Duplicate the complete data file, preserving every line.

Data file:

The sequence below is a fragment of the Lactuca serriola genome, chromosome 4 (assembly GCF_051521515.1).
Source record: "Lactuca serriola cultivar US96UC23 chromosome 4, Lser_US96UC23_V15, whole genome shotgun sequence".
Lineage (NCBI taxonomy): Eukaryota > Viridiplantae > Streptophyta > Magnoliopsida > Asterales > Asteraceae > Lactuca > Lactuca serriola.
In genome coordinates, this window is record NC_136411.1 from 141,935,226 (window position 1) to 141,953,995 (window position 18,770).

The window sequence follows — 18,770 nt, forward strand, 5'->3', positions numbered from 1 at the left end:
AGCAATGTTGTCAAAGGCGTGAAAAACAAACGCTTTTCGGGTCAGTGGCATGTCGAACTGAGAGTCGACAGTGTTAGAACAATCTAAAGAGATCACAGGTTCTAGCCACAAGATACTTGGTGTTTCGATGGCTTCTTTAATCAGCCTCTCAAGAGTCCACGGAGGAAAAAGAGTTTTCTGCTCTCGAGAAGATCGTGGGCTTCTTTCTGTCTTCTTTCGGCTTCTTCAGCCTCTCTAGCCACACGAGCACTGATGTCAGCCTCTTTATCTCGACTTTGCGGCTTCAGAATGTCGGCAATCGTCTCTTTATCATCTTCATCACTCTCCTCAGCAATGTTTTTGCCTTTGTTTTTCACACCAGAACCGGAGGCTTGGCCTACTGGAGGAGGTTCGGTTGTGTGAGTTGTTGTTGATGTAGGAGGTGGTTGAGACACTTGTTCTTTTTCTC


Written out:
The sequence below is a fragment of the Lactuca serriola genome, chromosome 4 (assembly GCF_051521515.1).
Source record: "Lactuca serriola cultivar US96UC23 chromosome 4, Lser_US96UC23_V15, whole genome shotgun sequence".
Lineage (NCBI taxonomy): Eukaryota > Viridiplantae > Streptophyta > Magnoliopsida > Asterales > Asteraceae > Lactuca > Lactuca serriola.
In genome coordinates, this window is record NC_136411.1 from 141,935,226 (window position 1) to 141,953,995 (window position 18,770).

The window sequence follows — 18,770 nt, forward strand, 5'->3', positions numbered from 1 at the left end:
AGCAATGTTGTCAAAGGCGTGAAAAACAAACGCTTTTCGGGTCAGTGGCATGTCGAACTGAGAGTCGACAGTGTTAGAACAATCTAAAGAGATCACAGGTTCTAGCCACAAGATACTTGGTGTTTCGATGGCTTCTTTAATCAGCCTCTCAAGAGTCCACGGAGGAAAAAGAGTTTTCTGCTCTCGAGAAGATCGTGGGCTTCTTTCTGTCTTCTTTCGGCTTCTTCAGCCTCTCTAGCCACACGAGCACTGATGTCAGCCTCTTTATCTCGACTTTGCGGCTTCAGAATGTCGGCAATCGTCTCTTTATCATCTTCATCACTCTCCTCAGCAATGTTTTTGCCTTTGTTTTTCACACCAGAACCGGAGGCTTGGCCTACTGGAGGAGGTTCGGTTGTGTGAGTTGTTGTTGATGTAGGAGGTGGTTGAGACACTTGTTCTTTTTCTC